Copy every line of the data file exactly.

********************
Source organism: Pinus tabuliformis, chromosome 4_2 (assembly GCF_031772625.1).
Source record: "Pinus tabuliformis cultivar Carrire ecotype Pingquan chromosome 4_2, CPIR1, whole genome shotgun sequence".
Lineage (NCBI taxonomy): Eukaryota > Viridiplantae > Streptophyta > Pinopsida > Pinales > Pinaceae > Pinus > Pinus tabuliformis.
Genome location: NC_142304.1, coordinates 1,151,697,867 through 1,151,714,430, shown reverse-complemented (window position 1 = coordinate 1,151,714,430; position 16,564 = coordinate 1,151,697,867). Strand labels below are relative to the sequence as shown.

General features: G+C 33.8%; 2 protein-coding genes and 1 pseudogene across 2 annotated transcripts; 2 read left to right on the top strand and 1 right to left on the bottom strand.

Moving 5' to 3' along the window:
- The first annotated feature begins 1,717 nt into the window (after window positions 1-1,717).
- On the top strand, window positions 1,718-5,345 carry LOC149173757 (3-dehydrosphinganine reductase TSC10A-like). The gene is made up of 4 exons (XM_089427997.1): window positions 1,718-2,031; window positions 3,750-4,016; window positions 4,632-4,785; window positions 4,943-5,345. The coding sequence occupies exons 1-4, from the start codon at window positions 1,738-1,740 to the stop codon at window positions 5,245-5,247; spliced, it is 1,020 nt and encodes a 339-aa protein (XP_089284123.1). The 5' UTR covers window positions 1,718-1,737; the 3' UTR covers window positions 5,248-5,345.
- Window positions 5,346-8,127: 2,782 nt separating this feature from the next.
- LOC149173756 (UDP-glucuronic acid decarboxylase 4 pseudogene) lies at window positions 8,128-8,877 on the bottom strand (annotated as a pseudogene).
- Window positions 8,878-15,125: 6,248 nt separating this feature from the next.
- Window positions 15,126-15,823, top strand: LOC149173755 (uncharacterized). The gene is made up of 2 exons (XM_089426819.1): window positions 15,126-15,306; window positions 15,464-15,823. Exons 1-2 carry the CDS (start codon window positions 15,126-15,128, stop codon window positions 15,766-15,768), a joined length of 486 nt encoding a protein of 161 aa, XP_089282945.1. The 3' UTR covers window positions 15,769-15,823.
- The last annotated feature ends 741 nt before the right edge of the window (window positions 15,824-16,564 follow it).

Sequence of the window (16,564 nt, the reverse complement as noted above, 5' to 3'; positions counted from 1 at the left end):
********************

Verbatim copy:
Source organism: Pinus tabuliformis, chromosome 4_2 (assembly GCF_031772625.1).
Source record: "Pinus tabuliformis cultivar Carrire ecotype Pingquan chromosome 4_2, CPIR1, whole genome shotgun sequence".
Lineage (NCBI taxonomy): Eukaryota > Viridiplantae > Streptophyta > Pinopsida > Pinales > Pinaceae > Pinus > Pinus tabuliformis.
Genome location: NC_142304.1, coordinates 1,151,697,867 through 1,151,714,430, shown reverse-complemented (window position 1 = coordinate 1,151,714,430; position 16,564 = coordinate 1,151,697,867). Strand labels below are relative to the sequence as shown.

General features: G+C 33.8%; 2 protein-coding genes and 1 pseudogene across 2 annotated transcripts; 2 read left to right on the top strand and 1 right to left on the bottom strand.

Moving 5' to 3' along the window:
- The first annotated feature begins 1,717 nt into the window (after window positions 1-1,717).
- On the top strand, window positions 1,718-5,345 carry LOC149173757 (3-dehydrosphinganine reductase TSC10A-like). The gene is made up of 4 exons (XM_089427997.1): window positions 1,718-2,031; window positions 3,750-4,016; window positions 4,632-4,785; window positions 4,943-5,345. The coding sequence occupies exons 1-4, from the start codon at window positions 1,738-1,740 to the stop codon at window positions 5,245-5,247; spliced, it is 1,020 nt and encodes a 339-aa protein (XP_089284123.1). The 5' UTR covers window positions 1,718-1,737; the 3' UTR covers window positions 5,248-5,345.
- Window positions 5,346-8,127: 2,782 nt separating this feature from the next.
- LOC149173756 (UDP-glucuronic acid decarboxylase 4 pseudogene) lies at window positions 8,128-8,877 on the bottom strand (annotated as a pseudogene).
- Window positions 8,878-15,125: 6,248 nt separating this feature from the next.
- Window positions 15,126-15,823, top strand: LOC149173755 (uncharacterized). The gene is made up of 2 exons (XM_089426819.1): window positions 15,126-15,306; window positions 15,464-15,823. Exons 1-2 carry the CDS (start codon window positions 15,126-15,128, stop codon window positions 15,766-15,768), a joined length of 486 nt encoding a protein of 161 aa, XP_089282945.1. The 3' UTR covers window positions 15,769-15,823.
- The last annotated feature ends 741 nt before the right edge of the window (window positions 15,824-16,564 follow it).

Sequence of the window (16,564 nt, the reverse complement as noted above, 5' to 3'; positions counted from 1 at the left end):